Terrick purchase gives AAM organic meat options

AAM group seeks breeding country to support Terrick purchase

Beef
James Pearson, left, and Sarah Pearson, second right, with AAM general manager north Ben Wratten, AAM CEO Tim Gallagher, and AAM managing director Garry Edwards toasting the sale of Terrick Terrick at the homestead south of Blackall.

James Pearson, left, and Sarah Pearson, second right, with AAM general manager north Ben Wratten, AAM CEO Tim Gallagher, and AAM managing director Garry Edwards toasting the sale of Terrick Terrick at the homestead south of Blackall.

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The acquisition of breeding country to support backgrounding operations on Terrick Terrick Station at Blackall is likely to be one of the future objectives for its new owners.

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The acquisition of breeding country to support backgrounding operations on Terrick Terrick Station at Blackall is likely to be one of the future objectives for its new owners.

It was learnt in mid-February that the Australian-owned AAM asset management and strategic investment group was negotiating with the Pearson family to purchase the historic property south west of Blackall.

AAM managing director Garry Edwards has confirmed that a settlement date in late June has been set for the takeover of the 54,800 hectare (138,000 acre) property, bare of stock, for "a record for the region, given the scale of the property".

Terrick Terrick had a 105-year history as one of the country's most renowned Merino sheep studs under the management of Australian Estates before being purchased in 2001 by Bull Creek Pty Ltd, beginning an era of cattle operations there.

The Pearson family began organic certification in 2005, resulting in the first Australian accreditation to sell organic beef to China.

They were also the first in the country to receive Good Agricultural Practices certification to sell organic wholefoods to the US.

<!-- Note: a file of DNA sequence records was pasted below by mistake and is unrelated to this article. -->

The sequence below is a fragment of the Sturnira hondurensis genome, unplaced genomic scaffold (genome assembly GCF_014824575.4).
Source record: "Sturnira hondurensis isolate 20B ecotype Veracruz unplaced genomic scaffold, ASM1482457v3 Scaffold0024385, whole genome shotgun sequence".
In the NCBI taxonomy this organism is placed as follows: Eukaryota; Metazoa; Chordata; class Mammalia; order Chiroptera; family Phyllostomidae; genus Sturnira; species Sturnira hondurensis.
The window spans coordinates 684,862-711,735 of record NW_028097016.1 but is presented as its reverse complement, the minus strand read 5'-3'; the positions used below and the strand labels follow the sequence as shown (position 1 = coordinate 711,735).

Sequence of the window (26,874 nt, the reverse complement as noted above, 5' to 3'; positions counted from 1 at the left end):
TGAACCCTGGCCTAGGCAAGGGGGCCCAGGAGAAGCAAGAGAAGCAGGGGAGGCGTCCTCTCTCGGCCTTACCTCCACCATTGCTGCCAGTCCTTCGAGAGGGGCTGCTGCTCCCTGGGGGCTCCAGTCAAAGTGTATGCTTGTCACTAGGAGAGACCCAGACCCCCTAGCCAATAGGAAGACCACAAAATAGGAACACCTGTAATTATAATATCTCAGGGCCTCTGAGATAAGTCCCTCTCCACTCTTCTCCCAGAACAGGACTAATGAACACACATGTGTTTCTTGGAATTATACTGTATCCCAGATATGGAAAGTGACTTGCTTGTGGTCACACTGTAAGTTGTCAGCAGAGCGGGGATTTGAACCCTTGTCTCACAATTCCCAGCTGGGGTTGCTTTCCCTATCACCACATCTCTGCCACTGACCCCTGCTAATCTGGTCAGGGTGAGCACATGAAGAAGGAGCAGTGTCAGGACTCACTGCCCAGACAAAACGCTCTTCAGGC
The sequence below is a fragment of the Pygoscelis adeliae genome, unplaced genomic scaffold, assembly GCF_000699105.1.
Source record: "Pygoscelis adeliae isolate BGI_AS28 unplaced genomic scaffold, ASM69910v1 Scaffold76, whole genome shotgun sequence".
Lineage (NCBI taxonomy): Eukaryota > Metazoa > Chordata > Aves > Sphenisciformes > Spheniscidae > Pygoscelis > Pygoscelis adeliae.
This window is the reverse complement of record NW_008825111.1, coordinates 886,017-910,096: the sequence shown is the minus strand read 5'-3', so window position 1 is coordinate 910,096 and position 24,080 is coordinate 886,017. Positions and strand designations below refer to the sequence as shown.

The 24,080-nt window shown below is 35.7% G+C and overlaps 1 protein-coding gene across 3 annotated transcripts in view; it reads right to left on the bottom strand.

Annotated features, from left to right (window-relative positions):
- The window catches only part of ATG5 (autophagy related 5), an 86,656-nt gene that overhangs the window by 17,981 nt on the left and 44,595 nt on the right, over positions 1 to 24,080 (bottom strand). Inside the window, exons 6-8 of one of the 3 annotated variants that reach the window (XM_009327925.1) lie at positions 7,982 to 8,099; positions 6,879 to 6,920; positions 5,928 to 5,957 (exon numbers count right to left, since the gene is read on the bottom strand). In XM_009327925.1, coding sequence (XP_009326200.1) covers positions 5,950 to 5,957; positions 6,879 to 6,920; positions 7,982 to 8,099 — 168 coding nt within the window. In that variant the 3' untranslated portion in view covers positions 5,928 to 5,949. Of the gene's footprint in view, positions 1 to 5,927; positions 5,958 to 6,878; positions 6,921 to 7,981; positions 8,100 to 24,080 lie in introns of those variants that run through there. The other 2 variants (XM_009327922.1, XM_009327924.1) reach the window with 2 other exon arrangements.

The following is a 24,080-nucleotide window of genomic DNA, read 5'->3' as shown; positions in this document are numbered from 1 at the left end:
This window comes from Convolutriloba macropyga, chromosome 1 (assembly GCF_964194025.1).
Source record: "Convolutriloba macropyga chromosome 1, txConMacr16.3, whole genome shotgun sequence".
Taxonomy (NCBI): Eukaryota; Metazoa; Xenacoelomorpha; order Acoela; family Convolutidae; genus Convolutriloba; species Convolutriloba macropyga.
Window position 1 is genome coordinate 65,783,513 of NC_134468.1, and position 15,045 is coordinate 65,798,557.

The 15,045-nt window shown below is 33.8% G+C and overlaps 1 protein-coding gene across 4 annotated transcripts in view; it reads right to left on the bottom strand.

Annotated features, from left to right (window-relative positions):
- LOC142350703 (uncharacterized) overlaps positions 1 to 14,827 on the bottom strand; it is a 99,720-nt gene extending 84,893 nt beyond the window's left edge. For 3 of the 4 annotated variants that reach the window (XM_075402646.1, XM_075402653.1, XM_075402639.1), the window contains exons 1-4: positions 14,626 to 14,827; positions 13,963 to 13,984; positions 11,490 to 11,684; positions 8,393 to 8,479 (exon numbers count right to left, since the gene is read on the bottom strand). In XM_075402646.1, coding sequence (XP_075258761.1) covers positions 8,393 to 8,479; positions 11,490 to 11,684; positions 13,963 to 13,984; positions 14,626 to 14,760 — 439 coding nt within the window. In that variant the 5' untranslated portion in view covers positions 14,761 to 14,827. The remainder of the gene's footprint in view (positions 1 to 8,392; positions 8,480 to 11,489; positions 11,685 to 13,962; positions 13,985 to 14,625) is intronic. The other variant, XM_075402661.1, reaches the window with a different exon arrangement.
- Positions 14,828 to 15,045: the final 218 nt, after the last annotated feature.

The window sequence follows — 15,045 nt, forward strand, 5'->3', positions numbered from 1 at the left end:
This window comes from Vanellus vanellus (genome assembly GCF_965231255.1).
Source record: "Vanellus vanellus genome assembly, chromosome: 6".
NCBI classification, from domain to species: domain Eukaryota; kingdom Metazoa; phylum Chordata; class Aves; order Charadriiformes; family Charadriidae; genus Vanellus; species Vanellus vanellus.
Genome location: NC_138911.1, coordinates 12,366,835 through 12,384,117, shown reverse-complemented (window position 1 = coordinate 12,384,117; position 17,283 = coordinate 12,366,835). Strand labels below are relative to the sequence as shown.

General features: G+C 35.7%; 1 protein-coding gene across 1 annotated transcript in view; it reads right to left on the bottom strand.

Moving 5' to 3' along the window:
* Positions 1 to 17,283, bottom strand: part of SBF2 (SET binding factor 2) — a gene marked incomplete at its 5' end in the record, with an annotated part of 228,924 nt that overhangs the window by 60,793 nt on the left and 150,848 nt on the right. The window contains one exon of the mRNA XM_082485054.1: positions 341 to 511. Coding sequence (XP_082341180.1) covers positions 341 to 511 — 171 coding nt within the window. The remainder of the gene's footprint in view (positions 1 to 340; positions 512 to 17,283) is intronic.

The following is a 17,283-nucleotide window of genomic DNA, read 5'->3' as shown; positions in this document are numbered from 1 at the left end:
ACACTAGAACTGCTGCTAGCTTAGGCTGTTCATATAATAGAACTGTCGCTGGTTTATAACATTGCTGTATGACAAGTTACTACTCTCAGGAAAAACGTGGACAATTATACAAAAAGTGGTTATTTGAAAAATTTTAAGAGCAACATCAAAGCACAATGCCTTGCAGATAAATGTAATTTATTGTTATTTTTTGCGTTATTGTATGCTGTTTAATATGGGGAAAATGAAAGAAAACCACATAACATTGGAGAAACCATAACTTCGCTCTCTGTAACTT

Read more: Blackall producer snaps up organic weaners

James Pearson said both required an annual audit but it was something that could be continued provided the new owners ticked the boxes.

Retaining the property's organic status is high on AAM's priorities, according to Garry Edwards, who has already begun planning possible strategies for the property.

"We think there will be increased demand - domestic and export markets will be chasing organic product once we get through COVID-19," he said.

"It's easy to go back to conventional markets so we're wanting to understand what's possible.

"Lots of things are restricting our movement at the moment but we're playing a long game with organic cattle."

Bull Creek cattle at Terrick have been enjoying a good season since rain at the start of the year. Picture - Sarah Pearson.

Bull Creek cattle at Terrick have been enjoying a good season since rain at the start of the year. Picture - Sarah Pearson.

Terrick has a carrying capacity of 10,000 backgrounder cattle.

As far as running sheep, Mr Edwards said they intended returning a portion of the property to sheep but the challenge of buying in was one to overcome.

"Prices are extreme everywhere. It blows me away how strong the market is, and it demonstrates how under-stocked we are."

Along with that was whether to concentrate on Merinos or meat sheep.

We clearly believe Merinos are good to run but could be difficult in an organic situation - AAM managing director Garry Edwards

"There is a lot of demand for organic sheep meat."

The purchase of Terrick will mark the completion of AAM's strategy to invest across animal protein, cropping and core agricultural industries with a spread of assets throughout regional Australia with $140m available through its AAM Diversified Agriculture Fund.

From February to June 2020 it will have acquired poultry assets in South Australia, and sheep and mixed cropping assets near Forbes in NSW, as well as Terrick.

AAM has over $300 million of assets under management in direct mandates across multiple agricultural sectors, and expects to acquire and lease $150m to $200m worth of assets per year for the next three or four years.

"We'd like to find the best breeding block to go with Terrick," Mr Edwards said. "It would be the focal point in a backgrounding supply chain."

It may also involve pursuing opportunities up the supply chain through feedlotting.

One of the mandates of the diversified fund is that not all its country is in the one geographic location and so future investments are likely to be in different climatic zones.

On the topic of future positivity amid the coronavirus pandemic affecting the world, Mr Edwards said the way agriculture in Australia had responded to COVID-19 demonstrated how independently strong it was.

"We've highlighted this with investors, why they need to look at agriculture in Australia in a bigger way," he said.

The purchase of Terrick was supported by Geoff Warriner and Chris Holgar of JLL Agribusiness.

According to Mr Warriner, Terrick Terrick was undeniably a name rich in Australian pastoral history.

"Having been thoughtfully developed and managed over the past two decades as a beef producing enterprise by the Pearson family, it will be very interesting to see where the next two decades take it," he said. "I am confident AAM will be good stewards of this historic property while potentially taking it in a different direction."

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